Get simple, actionable tips on how to travel more
and save money
. We all need more adventures! »

#57: Read Seth Godin Books That I Haven’t Read


small-is-the-new-bigThe Dip51drpze7irl_sl110_

#57 on my 101 Things in 1,001 Days List was to read all of Seth Godin’s books. I was already about halfway done, when I added this to my list, but then he just kept on writing books! Give a girl a break, and let me catch up! ;) If you’re unfamiliar with Godin, he’s a best-selling marketing and business author who writes “bite size” marketing books and a blog.

My favorite book of the 12 is Small Is the New Big: and 183 Other Riffs, Rants, and Remarkable Business Ideas. I like how this book is divided into alphabetized one page blurbs. While not all 183 are “remarkable” ideas, it’s a great way to bring you out of the details of getting things done on a day-to-day basis. It adds a little caffeine to your marketing day. This book is better listened to than read. I really enjoy listening to an audio book that’s narrated by the author, because it’s much more personal and you feel like you’re getting the right tone/inflections.

I just finished his last book, Tribes — We Need You to Lead Us.  As usual, it was a quick read and resonated with me in a Gandhi sort of way, “be the change you want to see in the world”.  This book isn’t on how to be a better leader, just about deciding to lead. I think my favorite thing was going to read the review on Amazon and finding this in the Editorial Review section:

“The advice found in this book should be used with caution. Change isn’t made by asking permission, Godin says. Change is made by asking forgiveness, later. That may be true, but in this economy and in certain corporations, it may also be a good way to lose a job.” –Publishers Weekly

Hilarious! Seth Godin, are you laughing?

My only critique with Godin’s writing is that he’s often too quick to dismiss stable and “boring” businesses. There’s a time and place for unconventional (that’s why it’s not called “conventional”). For example, I don’t want my toilet paper to be hip and clever– it’s just toilet paper. And it doesn’t matter how “outside the box” your company is if you’re still unprofitable. I am a huge fan of his books though, I just like to take everything with a grain of salt.  :)

meatball-sundaeunleashing-the-ideavirusthe-big-red-fez 51pin3xfrdl_sl110_ permissionmarketing all-marketers-are-liars free-prize-insidesurvival-is-not-enough

Paris to London – Museums & The London Eye | Day 25

So we left on the Eurostar to London at 8am. Ended up just buying breakfast on the train, and it was pretty good! It was really cool getting to London so early and thankfully we were able to check right in at our hotel, which was awesome so we got to unpack stuff and just chill for a ½ hour or so before we started being tourists again! :)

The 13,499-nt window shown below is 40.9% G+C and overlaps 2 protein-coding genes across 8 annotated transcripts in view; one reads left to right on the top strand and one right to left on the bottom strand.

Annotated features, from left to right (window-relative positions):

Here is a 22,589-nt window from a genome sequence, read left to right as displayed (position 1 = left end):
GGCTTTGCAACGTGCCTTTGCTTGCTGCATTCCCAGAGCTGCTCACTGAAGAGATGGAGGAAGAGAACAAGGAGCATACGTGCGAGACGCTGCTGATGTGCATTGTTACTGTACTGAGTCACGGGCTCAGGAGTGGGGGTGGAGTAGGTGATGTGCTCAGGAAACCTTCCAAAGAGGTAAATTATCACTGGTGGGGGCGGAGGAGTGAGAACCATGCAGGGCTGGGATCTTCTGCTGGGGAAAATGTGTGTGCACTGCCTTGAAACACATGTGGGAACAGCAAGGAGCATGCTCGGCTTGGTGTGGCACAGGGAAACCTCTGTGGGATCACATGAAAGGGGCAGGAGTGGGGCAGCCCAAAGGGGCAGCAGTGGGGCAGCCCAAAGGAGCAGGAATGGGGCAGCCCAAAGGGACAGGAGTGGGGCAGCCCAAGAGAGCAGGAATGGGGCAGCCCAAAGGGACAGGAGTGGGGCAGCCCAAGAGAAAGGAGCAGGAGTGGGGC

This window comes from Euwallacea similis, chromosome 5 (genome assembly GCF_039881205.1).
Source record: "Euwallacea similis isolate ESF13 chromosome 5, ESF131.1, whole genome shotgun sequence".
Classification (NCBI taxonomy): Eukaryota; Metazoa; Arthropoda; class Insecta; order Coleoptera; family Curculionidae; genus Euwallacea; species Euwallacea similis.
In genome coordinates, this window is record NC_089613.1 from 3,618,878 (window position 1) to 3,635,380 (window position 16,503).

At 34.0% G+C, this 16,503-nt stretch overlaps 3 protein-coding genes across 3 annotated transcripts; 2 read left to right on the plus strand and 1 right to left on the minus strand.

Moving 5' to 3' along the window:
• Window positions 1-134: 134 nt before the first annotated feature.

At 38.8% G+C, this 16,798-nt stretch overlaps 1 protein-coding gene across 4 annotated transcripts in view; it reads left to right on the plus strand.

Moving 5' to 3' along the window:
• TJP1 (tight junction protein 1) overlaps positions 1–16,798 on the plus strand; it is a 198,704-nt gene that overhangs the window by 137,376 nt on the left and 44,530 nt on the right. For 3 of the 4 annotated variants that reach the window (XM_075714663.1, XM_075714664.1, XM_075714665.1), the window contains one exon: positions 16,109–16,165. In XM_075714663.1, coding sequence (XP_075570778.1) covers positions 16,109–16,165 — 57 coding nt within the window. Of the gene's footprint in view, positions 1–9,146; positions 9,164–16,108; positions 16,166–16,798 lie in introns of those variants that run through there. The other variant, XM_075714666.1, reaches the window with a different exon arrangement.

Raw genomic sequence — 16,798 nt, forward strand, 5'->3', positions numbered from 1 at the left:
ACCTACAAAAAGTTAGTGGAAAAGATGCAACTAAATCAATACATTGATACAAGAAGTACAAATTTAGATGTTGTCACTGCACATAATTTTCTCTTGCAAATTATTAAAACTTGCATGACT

So our first stop of the day was the British Museum. I took way to many pictures and you could seriously spend days there. We ended up eating lunch there, which was actually a good choice (referencing the horrible lunch at the British Library on our first day in London last month!) Then we started looking around. We started with the Egyptian stuff – the Rosetta Stone was so amazing. I know, I know it’s just a rock, but it was like THE language link and since I was totally into hieroglyphics in the sixth grade… it was very cool. Another highlight was all the mummies, absolutely crazy! I also saw a bunch of the Greek and Assyrian stuff too, but I took pictures which are much more interesting…

So after the British Museum we took the Underground over to the Tate Modern on the Southbank of the Thames. We spent several hours there too. I think it was my favorite museum of the trip! The 3rd and 5th floors have all of the modern art and it’s just crazy because it’s all so different. You turn a corner and you’re in some stupid room that has bricks lined up on the floor and you’re like “What the crap, that’s not art” and that’s what I love about the Tate Modern, because art is different things to different people. So now that I’ve been to the Orsay in Paris and the Tate Modern in London, I’ve officially seen all the art I ever need to see. ;) I was especially excited to see the Lichtenstein, Warhol, Dali, Mondrian, and Pollock pieces. I find it very interesting how people “museum” so differently. I usually go through each room pretty quickly without reading about each piece unless it catches my attention. And the pieces I know or am really fascinated by I read about and space out staring at for ages.